Genome-wide analysis of creatine kinase levels in statin-users. M. P. Dubé1-3, R. Zetler1-3, Y. Feroz Zada1,3, V. Normand1,3, I. Mongrain1,3, N. Laplante1, A. Barhdadi1,3, G. Asselin1,3, S. Provost1,3, J. D. Rioux1,2, S. deDenus1-3, E. Kritikou1,2, J. Turgeon2,4, M. S. Phillips1-3, J. C. Tardif1-3 1) Montreal Heart Institute, Montreal, QC, Canada; 2) Université de Montréal, Montreal, QC, Canada; 3) Beaulieu Saucier Pharmacogenomics Centre, Montreal, QC, Canada; 4) Centre de recherche du CHUM Hôtel-Dieu, Montreal, QC, Canada.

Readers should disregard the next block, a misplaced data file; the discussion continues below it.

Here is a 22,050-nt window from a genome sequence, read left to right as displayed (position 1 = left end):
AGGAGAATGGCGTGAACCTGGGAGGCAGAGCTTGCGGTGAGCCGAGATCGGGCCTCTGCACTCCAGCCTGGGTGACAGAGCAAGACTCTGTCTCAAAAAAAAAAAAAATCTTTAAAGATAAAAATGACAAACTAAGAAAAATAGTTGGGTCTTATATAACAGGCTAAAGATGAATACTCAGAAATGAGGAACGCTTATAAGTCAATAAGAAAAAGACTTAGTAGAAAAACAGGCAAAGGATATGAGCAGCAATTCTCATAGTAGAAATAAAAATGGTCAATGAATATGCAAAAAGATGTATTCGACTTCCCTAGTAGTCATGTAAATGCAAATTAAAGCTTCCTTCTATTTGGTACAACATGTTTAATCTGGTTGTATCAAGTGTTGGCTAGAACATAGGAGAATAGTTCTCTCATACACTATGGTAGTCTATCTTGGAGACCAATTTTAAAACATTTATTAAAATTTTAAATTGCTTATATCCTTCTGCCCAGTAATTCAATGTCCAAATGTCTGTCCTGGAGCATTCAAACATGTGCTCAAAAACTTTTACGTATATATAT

Statins (HMG-CoA reductase inhibitors) are the most prescribed class of lipid lowering drugs used in the treatment and prevention of cardiovascular disease. Despite their benefits, statins are associated with muscle-related adverse effects. Approximately 10% of statin-users report symptoms of myopathy including myalgia without abnormal creatine kinase (CK) elevation and myositis with CK elevation. In order to better understand the predisposing genetic factors to statin-induced myalgia, we conducted a case-control association study of 4600 statins-users, half present myalgia and half without. We found that patients with ongoing muscle pain presented with slightly higher plasma CK levels (P=9.9x10-5), despite the fact that the majority of CK values were within the normal clinical range. To follow on this observation, we did a genome-wide study of on-statin CK levels as secondary phenotype analysis. We included 3412 patients on statin at the time of recruitment into the case-control myalgia study. Recruitment proceeded from 9 clinical care centres throughout the province in Quebec, Canada. Genotyping was performed by using the Illumina Human610-Quad BeadChip and an iSelect panel enriched for genes of lipid homeostasis, statin pharmacokinetics and pharmacodynamics, and general drug metabolism. We found a strong association signal between plasma levels of CK and the muscle CK gene (CKM) (P=5.0x10-16) and with the LILRB5 gene (P=2.6x10-11) which is located 9Mb downstream of CKM. Genetic variants at those two genes were shown to be independently associated to CK levels in statin users. Results were successfully replicated in a cohort including 4000 statin users and 1500 non-users from the Montreal Heart Institute hospital cohort and genotyped with the ExomeChip (CKM: P=7.6x10-16; LILRB5: P=3.5x10-13). The genetic factors alone were shown to explain 1.5% and 2% of the variability in CK values in statin users and non-statin users respectively. A predictive model including genetic factors plus known clinical factors contributing to CK variability could explain over 10% of the variability in CK values. This is the first genome-wide study to report on the underlying genetic determinants of CK, a widely used biomarker of statin-induced myotoxicity.

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